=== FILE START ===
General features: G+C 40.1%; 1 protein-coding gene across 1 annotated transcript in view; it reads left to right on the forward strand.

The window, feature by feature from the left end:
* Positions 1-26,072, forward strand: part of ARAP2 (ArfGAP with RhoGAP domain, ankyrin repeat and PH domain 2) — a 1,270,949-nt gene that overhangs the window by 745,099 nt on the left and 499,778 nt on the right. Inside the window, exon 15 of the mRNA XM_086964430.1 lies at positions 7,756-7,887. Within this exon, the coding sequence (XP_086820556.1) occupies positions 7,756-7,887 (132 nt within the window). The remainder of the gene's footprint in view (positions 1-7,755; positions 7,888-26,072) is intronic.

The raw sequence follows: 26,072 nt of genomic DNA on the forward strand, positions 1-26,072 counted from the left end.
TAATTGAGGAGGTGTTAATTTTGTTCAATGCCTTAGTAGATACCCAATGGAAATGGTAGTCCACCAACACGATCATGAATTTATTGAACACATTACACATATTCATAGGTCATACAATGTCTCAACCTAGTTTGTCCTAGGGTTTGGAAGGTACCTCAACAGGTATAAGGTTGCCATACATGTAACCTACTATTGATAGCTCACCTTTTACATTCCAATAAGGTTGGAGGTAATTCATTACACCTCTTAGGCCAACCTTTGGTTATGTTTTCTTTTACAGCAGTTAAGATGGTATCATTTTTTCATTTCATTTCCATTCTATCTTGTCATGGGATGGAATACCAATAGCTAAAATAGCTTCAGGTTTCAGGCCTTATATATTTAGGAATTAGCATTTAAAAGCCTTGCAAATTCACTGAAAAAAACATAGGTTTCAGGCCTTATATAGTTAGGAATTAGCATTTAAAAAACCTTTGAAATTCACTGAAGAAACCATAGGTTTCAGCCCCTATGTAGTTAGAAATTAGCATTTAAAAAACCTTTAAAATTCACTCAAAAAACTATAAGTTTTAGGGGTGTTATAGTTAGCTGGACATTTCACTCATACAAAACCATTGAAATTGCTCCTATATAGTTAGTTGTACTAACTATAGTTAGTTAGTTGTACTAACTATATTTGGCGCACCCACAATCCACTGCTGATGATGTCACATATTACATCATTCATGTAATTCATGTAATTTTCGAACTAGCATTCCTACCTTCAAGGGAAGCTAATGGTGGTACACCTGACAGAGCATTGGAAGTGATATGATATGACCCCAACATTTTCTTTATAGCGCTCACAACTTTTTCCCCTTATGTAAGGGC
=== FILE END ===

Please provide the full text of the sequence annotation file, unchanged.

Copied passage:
General features: G+C 40.1%; 1 protein-coding gene across 1 annotated transcript in view; it reads left to right on the forward strand.

The window, feature by feature from the left end:
* Positions 1-26,072, forward strand: part of ARAP2 (ArfGAP with RhoGAP domain, ankyrin repeat and PH domain 2) — a 1,270,949-nt gene that overhangs the window by 745,099 nt on the left and 499,778 nt on the right. Inside the window, exon 15 of the mRNA XM_086964430.1 lies at positions 7,756-7,887. Within this exon, the coding sequence (XP_086820556.1) occupies positions 7,756-7,887 (132 nt within the window). The remainder of the gene's footprint in view (positions 1-7,755; positions 7,888-26,072) is intronic.

The raw sequence follows: 26,072 nt of genomic DNA on the forward strand, positions 1-26,072 counted from the left end.
TAATTGAGGAGGTGTTAATTTTGTTCAATGCCTTAGTAGATACCCAATGGAAATGGTAGTCCACCAACACGATCATGAATTTATTGAACACATTACACATATTCATAGGTCATACAATGTCTCAACCTAGTTTGTCCTAGGGTTTGGAAGGTACCTCAACAGGTATAAGGTTGCCATACATGTAACCTACTATTGATAGCTCACCTTTTACATTCCAATAAGGTTGGAGGTAATTCATTACACCTCTTAGGCCAACCTTTGGTTATGTTTTCTTTTACAGCAGTTAAGATGGTATCATTTTTTCATTTCATTTCCATTCTATCTTGTCATGGGATGGAATACCAATAGCTAAAATAGCTTCAGGTTTCAGGCCTTATATATTTAGGAATTAGCATTTAAAAGCCTTGCAAATTCACTGAAAAAAACATAGGTTTCAGGCCTTATATAGTTAGGAATTAGCATTTAAAAAACCTTTGAAATTCACTGAAGAAACCATAGGTTTCAGCCCCTATGTAGTTAGAAATTAGCATTTAAAAAACCTTTAAAATTCACTCAAAAAACTATAAGTTTTAGGGGTGTTATAGTTAGCTGGACATTTCACTCATACAAAACCATTGAAATTGCTCCTATATAGTTAGTTGTACTAACTATAGTTAGTTAGTTGTACTAACTATATTTGGCGCACCCACAATCCACTGCTGATGATGTCACATATTACATCATTCATGTAATTCATGTAATTTTCGAACTAGCATTCCTACCTTCAAGGGAAGCTAATGGTGGTACACCTGACAGAGCATTGGAAGTGATATGATATGACCCCAACATTTTCTTTATAGCGCTCACAACTTTTTCCCCTTATGTAAGGGC